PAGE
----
"Frog F8F-1B Bearcat
LAST IN THE line of famous Grumman piston-engined fighters of the cat family, the Bearcat has until now only been available in 1:72 scale from Monogram. But Frog have doubled the available choice to the modeller with their version of this stubby American fighter.
Following the proven design philosophy of the Hellcat and Wildcat the Bearcat first flew in 1944 but was just too late in reaching the squadrons to see action in World War 2. With a top speed of over 420 mph from its 2,100 hp Pratt and Witney engine, the Bearcat gave legion service to the US Navy and Marine Corps as well as the French Air Force.
Moulded in dark blue plastic, the Frog kit is accurate in outline but lacks some finesse as far as surface detail is concerned. Although panel and control surfaces are unobtrusively etched, the line marking the wing fold is very vague and in some places almost disappears completely.
The part resembling the Pratt and Witney radial engine needs a lot of work carried out on it, as the cylinders are no more than square finless blocks, but the close cowling does hide most of this Frog short-cut.
The bubble canopy comes in two parts so the model can be displayed with this open in which case work has to be carried out to the cockpit interior.
Wheels have good hub detail but the tail wheel assembly looks very heavy and needs a great deal of tidying up.
The wing cannons would be more at home an an AFV but it is a simple matter to replace them with stretched sprue, similarly the underwing rockets and bombs are best replaced or at least cleaned-up to match the rest of the kit mouldings.
Markings for a Bearcat of VF-72 of the US Navy and one used by the French Air Force in Vietnam in 1952 are included on the decal sheet which comes up to the standard one has now come to accept as normal from Frog.
At 55p this is a good model that will complete Grumman's table top air force for all those who have been collecting 'Cats'. Our review sample was kindly supplied by Jones Bros of 56 Turnham Green Terrace, Chiswick, London W.4.
1976-06 Airfix magazine"
"... and its prop-driven predecessor
Predating the Tomcat by more than two-and-a-half decades, the Bearcat did, in some respects,
provide as noteworthy an advance in shipboard fighter equipment in its day as does its current descendant.
Of course, the Bearcat arrived on the scene at a time when the fan-up-front was already being considered as passe for the fighter.
Nevertheless, from the commencement of its service phase-in in May 1945, it served with first-line
US Navy units for more than four years, its withdrawal commencing mid-1949; it saw its share of action with the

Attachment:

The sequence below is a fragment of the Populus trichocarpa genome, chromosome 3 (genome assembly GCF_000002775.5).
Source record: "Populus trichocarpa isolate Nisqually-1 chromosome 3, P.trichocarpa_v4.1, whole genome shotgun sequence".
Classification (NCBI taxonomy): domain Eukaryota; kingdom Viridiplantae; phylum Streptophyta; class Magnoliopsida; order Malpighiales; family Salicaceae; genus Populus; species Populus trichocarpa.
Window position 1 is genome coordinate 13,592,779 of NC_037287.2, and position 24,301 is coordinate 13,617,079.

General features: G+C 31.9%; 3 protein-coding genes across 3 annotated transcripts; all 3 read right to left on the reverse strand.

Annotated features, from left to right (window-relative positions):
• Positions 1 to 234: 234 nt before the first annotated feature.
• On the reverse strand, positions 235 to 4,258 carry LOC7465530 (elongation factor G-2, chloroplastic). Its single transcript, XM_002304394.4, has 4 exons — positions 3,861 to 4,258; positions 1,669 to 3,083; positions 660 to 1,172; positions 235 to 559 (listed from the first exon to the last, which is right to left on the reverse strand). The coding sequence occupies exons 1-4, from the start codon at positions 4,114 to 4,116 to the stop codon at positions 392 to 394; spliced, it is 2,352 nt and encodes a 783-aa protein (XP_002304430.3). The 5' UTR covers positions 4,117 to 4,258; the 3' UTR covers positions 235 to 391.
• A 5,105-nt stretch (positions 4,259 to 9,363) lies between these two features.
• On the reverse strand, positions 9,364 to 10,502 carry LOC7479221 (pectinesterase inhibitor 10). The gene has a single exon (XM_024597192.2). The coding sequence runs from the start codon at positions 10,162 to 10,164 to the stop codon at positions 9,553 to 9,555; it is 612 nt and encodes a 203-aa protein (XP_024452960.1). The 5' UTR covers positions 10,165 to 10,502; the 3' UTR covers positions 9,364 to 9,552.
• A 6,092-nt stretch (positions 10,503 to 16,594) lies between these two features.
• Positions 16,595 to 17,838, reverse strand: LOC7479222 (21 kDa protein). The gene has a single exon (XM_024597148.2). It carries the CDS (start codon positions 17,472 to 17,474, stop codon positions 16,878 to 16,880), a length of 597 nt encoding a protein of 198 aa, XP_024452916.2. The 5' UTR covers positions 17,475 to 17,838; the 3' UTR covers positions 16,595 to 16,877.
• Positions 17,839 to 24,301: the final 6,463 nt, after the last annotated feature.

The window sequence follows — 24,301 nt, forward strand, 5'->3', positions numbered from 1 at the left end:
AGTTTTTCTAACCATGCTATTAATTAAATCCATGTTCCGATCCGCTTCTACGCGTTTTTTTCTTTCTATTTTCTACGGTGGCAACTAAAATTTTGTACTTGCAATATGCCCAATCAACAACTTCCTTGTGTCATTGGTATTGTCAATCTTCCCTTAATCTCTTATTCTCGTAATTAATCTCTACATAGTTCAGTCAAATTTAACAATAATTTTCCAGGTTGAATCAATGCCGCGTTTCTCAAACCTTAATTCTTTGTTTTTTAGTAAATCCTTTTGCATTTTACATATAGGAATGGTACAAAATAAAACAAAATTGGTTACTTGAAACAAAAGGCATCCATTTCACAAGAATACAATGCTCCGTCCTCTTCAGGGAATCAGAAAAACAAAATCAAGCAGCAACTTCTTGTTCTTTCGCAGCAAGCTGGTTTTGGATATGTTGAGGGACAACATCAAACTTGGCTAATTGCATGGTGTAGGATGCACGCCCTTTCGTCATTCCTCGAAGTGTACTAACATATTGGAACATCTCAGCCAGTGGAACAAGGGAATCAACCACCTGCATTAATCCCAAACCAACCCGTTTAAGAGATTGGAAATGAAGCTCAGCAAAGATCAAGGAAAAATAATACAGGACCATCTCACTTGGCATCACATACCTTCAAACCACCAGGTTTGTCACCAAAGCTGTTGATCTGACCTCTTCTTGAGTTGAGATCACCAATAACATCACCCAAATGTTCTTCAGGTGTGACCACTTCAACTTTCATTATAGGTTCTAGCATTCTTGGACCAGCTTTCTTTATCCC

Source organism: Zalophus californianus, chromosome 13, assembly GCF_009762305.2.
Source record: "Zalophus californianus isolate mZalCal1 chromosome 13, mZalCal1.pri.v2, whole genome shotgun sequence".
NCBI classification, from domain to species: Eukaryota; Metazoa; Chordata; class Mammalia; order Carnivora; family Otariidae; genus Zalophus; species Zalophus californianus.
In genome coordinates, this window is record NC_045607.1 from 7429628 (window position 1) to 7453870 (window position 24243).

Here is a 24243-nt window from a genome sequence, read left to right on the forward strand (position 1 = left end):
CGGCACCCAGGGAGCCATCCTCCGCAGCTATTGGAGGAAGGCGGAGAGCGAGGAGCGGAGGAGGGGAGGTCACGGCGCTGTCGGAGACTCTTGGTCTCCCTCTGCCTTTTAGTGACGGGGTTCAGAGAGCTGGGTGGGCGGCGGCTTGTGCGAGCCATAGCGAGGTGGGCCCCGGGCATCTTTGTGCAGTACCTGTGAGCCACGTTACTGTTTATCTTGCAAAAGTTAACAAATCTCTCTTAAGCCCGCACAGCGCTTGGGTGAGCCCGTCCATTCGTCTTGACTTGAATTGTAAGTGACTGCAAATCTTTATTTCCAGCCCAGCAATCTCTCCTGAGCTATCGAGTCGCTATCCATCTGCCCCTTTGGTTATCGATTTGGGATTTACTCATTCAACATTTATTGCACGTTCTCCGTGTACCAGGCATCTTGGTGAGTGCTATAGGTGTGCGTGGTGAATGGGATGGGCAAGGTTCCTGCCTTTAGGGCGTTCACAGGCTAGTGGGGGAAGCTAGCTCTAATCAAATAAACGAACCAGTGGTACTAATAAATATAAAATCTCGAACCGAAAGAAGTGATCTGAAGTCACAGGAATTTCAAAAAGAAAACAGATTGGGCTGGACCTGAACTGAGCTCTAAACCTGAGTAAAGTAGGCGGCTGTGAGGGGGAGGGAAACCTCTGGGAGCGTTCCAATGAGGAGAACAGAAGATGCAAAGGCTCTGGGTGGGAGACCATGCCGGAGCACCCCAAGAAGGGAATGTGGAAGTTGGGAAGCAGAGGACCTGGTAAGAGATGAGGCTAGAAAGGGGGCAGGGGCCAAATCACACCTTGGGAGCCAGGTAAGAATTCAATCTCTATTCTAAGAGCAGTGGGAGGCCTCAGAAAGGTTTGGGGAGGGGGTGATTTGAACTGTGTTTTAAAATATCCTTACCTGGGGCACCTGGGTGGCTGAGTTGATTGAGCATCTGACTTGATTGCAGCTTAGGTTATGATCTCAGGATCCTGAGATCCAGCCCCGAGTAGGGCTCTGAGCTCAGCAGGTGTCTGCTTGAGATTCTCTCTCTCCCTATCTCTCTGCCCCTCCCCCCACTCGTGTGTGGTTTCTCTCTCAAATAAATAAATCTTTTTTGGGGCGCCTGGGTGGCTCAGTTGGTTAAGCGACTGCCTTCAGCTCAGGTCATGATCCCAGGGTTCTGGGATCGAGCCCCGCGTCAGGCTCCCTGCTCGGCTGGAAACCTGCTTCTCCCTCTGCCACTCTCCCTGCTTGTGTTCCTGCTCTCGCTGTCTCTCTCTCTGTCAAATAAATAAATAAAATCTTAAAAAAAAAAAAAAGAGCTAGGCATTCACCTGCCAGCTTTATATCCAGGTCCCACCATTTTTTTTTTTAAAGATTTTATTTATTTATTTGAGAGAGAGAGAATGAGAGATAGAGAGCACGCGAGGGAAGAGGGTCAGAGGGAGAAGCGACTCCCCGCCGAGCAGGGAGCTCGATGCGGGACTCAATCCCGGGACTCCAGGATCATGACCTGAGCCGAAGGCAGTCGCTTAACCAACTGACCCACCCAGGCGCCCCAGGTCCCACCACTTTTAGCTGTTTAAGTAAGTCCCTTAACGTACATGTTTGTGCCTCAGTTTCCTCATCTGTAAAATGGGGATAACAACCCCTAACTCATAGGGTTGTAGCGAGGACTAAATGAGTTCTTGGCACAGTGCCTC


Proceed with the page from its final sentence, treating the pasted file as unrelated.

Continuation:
Armee de l'Air and it did stints with both the Thai and Vietnamese air forces.
The Grumman F8F Bearcat, which now appears in a new 1/72nd scale kit from Frog, has been modelled,
and very successfully, by Monogram, and anyone having the earlier kit may be happy enough with it, although, on balance,
we feel that this new effort is preferable. Comprising 39 component parts moulded suitably enough — always assuming that
you do not have a penchant for the natural metal-finished examples flown by the Thais and Vietnamese — in the usual Frog
dark blue-grey plastic with fine raised panel lines, the result is effective. We have a personal preference for engraved
detail as the raised type tends to get obliterated when joints are smoothed down. There is a modicum of flash on the mouldings,
but they are generally clean and the trailing edges of the flying surfaces are acceptably fine.
The cockpit interior could make good use of a lot more detail and we must admit to some misgivings
over the massive locating lugs inside the wheel wells for the main undercarriage members — perhaps a little judicious
trimming would not be entirely out of place. The undercarriage itself is a little on the chunky side but not excessively
so, and the wheels are nicely formed. External stores comprise a centreline drop tank, two bombs and four rockets. The engine
is a one-piece moulding but looks well enough, being set well back inside the cowling, while the two-piece canopy is extremely
clear and sits well on the fuselage.
The variant depicted is the F8F-1B and the excellent decal sheet offers markings for an aircraft of
the US Navy's VF-72 in 1950, based at NAS Quonset Point, and for a Bearcat of GC 1/21 Artois of the Armee de VAir in Indo-China
in 1952. Our sample kit was provided, incidentally, by G.W. Jones Bros & Company of 62 Turnham Green Terrace, London W4, who
are retailing it in the UK at 55p (plus 20p postage)."
1976-06 Air International